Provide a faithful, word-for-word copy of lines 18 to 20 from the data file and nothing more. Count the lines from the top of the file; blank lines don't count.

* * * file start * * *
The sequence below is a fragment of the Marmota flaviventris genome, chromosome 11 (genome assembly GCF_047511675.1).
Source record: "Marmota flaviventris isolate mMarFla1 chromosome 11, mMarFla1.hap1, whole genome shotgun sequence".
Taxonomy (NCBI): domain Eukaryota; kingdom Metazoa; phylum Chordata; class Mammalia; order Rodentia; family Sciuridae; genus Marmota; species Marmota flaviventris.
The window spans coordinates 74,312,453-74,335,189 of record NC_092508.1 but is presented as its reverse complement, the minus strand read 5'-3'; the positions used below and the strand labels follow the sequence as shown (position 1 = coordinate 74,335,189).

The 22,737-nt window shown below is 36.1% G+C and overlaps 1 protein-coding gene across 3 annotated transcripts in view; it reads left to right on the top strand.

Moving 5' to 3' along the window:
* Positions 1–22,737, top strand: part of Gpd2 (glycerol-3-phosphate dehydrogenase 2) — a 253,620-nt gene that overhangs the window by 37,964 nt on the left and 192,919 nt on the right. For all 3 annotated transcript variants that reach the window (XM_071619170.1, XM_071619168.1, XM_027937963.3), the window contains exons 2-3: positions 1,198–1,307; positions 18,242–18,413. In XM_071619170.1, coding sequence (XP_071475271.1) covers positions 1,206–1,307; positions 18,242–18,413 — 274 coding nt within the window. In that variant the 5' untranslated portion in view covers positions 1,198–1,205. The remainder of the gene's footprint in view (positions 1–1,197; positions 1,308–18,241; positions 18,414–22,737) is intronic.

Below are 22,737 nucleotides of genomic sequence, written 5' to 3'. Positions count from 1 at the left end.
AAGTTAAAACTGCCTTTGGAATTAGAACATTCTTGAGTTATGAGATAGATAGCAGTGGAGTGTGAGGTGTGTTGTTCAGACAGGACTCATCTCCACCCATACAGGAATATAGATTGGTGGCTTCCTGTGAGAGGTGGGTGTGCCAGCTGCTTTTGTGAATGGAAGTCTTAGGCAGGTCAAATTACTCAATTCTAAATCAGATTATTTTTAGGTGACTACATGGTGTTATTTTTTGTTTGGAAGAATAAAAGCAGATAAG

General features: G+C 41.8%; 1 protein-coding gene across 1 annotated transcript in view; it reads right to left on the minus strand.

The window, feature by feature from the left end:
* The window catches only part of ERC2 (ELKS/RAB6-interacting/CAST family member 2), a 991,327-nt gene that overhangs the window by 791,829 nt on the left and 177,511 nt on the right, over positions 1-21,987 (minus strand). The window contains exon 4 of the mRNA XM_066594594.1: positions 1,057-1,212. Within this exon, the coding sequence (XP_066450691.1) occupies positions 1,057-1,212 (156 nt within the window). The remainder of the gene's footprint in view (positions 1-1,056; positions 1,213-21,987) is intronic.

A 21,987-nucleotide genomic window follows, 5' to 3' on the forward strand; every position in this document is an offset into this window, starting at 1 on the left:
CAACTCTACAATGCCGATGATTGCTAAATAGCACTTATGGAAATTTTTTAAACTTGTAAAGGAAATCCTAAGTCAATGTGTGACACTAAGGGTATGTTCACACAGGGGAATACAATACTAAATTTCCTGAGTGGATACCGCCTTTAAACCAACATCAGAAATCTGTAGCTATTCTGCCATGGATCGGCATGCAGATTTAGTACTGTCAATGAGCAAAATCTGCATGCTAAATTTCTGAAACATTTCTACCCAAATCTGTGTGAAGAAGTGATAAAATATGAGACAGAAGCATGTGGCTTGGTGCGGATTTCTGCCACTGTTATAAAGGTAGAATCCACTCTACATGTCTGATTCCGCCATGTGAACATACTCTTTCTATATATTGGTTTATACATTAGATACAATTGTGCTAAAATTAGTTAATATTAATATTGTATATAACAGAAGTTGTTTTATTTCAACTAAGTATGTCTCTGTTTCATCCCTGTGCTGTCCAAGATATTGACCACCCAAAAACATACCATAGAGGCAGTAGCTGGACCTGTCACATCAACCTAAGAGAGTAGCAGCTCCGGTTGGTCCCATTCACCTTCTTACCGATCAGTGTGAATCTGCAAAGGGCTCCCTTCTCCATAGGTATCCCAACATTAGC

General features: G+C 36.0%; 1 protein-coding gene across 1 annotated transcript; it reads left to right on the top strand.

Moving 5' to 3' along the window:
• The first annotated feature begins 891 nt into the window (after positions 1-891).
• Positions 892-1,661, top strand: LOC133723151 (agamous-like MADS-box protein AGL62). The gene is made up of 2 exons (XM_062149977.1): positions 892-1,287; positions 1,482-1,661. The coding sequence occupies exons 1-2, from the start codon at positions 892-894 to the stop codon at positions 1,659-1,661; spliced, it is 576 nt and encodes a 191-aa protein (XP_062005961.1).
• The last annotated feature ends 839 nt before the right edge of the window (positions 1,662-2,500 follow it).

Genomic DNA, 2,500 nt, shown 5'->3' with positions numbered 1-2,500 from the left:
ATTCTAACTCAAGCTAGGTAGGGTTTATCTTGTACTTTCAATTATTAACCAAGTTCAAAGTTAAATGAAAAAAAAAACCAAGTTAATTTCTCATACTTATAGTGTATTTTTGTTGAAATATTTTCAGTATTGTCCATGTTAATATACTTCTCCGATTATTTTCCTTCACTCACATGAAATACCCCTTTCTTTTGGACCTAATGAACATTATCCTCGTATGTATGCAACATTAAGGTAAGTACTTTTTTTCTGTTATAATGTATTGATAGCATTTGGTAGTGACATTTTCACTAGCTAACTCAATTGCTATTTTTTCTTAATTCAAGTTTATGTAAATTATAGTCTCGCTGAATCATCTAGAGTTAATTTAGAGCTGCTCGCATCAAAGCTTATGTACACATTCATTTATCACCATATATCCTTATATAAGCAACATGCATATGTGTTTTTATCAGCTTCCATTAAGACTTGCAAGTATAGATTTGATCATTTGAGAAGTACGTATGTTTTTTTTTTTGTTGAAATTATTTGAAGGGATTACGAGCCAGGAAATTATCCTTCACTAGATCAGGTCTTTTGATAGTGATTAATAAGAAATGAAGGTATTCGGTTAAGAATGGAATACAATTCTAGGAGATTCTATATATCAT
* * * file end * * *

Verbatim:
• Positions 892-1,661, top strand: LOC133723151 (agamous-like MADS-box protein AGL62). The gene is made up of 2 exons (XM_062149977.1): positions 892-1,287; positions 1,482-1,661. The coding sequence occupies exons 1-2, from the start codon at positions 892-894 to the stop codon at positions 1,659-1,661; spliced, it is 576 nt and encodes a 191-aa protein (XP_062005961.1).
• The last annotated feature ends 839 nt before the right edge of the window (positions 1,662-2,500 follow it).

Genomic DNA, 2,500 nt, shown 5'->3' with positions numbered 1-2,500 from the left: